He emphasized they must be legit, bona fide police reports compiled on an annual basis.
"The police have to decide if it's a legit complaint or not," Ernst said. "And we cannot get involved with domestic disputes."
Ernst said in situations where a tenant is belligerent to Lansdale Borough because it addresses a rubbish complaint, Lansdale can use the nuisance report as a vehicle to lodge a complaint against the tenant. 
"We are using the police report as the tool that becomes the method to evict the tenant," Ernst said. "The ordinance trumps the lease. Since there is no ordinance, we are at the mercy of the lease and it's up to the landlord to decide to respond to complaints."
McDyre said public safety will meet with neighbors and undergo mediation on the ordinance. 
"People tell us there is a chronic problem with bad tenant after bad tenant, and the landlord doesn't seem to care," McDyre said. "This is a way to keep them honest, keep them licensed, keep them professional."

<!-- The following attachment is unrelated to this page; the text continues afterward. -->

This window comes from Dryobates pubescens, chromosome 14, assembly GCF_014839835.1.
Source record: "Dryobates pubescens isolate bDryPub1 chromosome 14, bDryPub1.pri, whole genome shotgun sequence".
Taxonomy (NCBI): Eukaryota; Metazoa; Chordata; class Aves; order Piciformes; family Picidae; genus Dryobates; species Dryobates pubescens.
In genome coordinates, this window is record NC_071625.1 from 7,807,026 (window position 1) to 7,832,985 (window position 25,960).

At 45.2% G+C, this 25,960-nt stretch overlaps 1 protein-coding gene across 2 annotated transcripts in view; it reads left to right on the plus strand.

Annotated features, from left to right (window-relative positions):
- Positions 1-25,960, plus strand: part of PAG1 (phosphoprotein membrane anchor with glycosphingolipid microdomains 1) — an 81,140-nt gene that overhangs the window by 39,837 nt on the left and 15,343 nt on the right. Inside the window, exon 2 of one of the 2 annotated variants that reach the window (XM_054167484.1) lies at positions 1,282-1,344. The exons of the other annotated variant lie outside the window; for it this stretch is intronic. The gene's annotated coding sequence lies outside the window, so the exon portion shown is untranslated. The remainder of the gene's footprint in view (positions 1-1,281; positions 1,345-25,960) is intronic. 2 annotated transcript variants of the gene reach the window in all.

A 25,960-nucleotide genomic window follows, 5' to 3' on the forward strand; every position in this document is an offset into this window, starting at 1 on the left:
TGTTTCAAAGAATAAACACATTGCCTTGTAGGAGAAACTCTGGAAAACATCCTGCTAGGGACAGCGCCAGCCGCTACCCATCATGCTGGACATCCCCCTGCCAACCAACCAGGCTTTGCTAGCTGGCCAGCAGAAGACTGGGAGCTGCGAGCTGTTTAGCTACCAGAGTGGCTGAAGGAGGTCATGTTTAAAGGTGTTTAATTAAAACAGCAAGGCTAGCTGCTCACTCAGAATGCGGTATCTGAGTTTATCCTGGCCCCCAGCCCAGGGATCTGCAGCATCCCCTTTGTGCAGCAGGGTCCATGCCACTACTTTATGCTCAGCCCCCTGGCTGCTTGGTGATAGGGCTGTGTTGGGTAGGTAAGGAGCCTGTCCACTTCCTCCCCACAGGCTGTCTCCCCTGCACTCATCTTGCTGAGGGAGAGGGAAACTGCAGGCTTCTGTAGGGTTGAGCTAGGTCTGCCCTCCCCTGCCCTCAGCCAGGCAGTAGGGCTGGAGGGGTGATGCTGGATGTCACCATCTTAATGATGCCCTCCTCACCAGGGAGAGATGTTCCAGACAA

Ernst said while discussions have started, it has already fielded calls from landlords who speak positive of such an ordinance and support the effort.
"Eviction is a major legal process, especially if it's the middle of the lease," Ernst said. "This ordinance from the borough compels the landlord to evict, or they will be in violation of the ordinance."
Ernst said Lansdale has its share of absentee landlords.
"They don't know there are reports against some tenants or that there are problems," he said. "Now, we can have a situation where every time there is a police report against a tenant, the landlord is notified of it."